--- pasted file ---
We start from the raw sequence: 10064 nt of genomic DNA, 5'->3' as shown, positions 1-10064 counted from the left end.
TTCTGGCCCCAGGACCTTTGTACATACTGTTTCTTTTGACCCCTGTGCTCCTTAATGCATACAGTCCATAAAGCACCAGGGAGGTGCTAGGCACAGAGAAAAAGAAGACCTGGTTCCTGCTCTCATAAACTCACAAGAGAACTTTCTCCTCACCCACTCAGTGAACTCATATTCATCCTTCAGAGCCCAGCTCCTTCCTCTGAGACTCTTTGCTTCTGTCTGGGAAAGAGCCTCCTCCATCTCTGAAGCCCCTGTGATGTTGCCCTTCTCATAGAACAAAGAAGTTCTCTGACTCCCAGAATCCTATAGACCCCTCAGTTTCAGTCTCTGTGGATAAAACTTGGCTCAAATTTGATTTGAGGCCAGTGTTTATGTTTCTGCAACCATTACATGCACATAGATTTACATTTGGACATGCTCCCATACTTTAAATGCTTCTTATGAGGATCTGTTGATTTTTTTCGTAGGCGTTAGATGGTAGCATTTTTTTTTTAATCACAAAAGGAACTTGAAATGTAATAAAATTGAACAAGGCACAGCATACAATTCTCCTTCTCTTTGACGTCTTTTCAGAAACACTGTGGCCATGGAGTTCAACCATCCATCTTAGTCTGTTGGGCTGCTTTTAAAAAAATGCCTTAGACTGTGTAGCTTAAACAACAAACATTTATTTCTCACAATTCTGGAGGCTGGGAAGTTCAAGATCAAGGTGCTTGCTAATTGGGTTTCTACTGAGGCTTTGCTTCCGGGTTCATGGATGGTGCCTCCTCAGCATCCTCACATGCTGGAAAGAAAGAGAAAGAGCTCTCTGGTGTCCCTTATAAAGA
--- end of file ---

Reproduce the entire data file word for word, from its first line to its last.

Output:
We start from the raw sequence: 10064 nt of genomic DNA, 5'->3' as shown, positions 1-10064 counted from the left end.
TTCTGGCCCCAGGACCTTTGTACATACTGTTTCTTTTGACCCCTGTGCTCCTTAATGCATACAGTCCATAAAGCACCAGGGAGGTGCTAGGCACAGAGAAAAAGAAGACCTGGTTCCTGCTCTCATAAACTCACAAGAGAACTTTCTCCTCACCCACTCAGTGAACTCATATTCATCCTTCAGAGCCCAGCTCCTTCCTCTGAGACTCTTTGCTTCTGTCTGGGAAAGAGCCTCCTCCATCTCTGAAGCCCCTGTGATGTTGCCCTTCTCATAGAACAAAGAAGTTCTCTGACTCCCAGAATCCTATAGACCCCTCAGTTTCAGTCTCTGTGGATAAAACTTGGCTCAAATTTGATTTGAGGCCAGTGTTTATGTTTCTGCAACCATTACATGCACATAGATTTACATTTGGACATGCTCCCATACTTTAAATGCTTCTTATGAGGATCTGTTGATTTTTTTCGTAGGCGTTAGATGGTAGCATTTTTTTTTTAATCACAAAAGGAACTTGAAATGTAATAAAATTGAACAAGGCACAGCATACAATTCTCCTTCTCTTTGACGTCTTTTCAGAAACACTGTGGCCATGGAGTTCAACCATCCATCTTAGTCTGTTGGGCTGCTTTTAAAAAAATGCCTTAGACTGTGTAGCTTAAACAACAAACATTTATTTCTCACAATTCTGGAGGCTGGGAAGTTCAAGATCAAGGTGCTTGCTAATTGGGTTTCTACTGAGGCTTTGCTTCCGGGTTCATGGATGGTGCCTCCTCAGCATCCTCACATGCTGGAAAGAAAGAGAAAGAGCTCTCTGGTGTCCCTTATAAAGA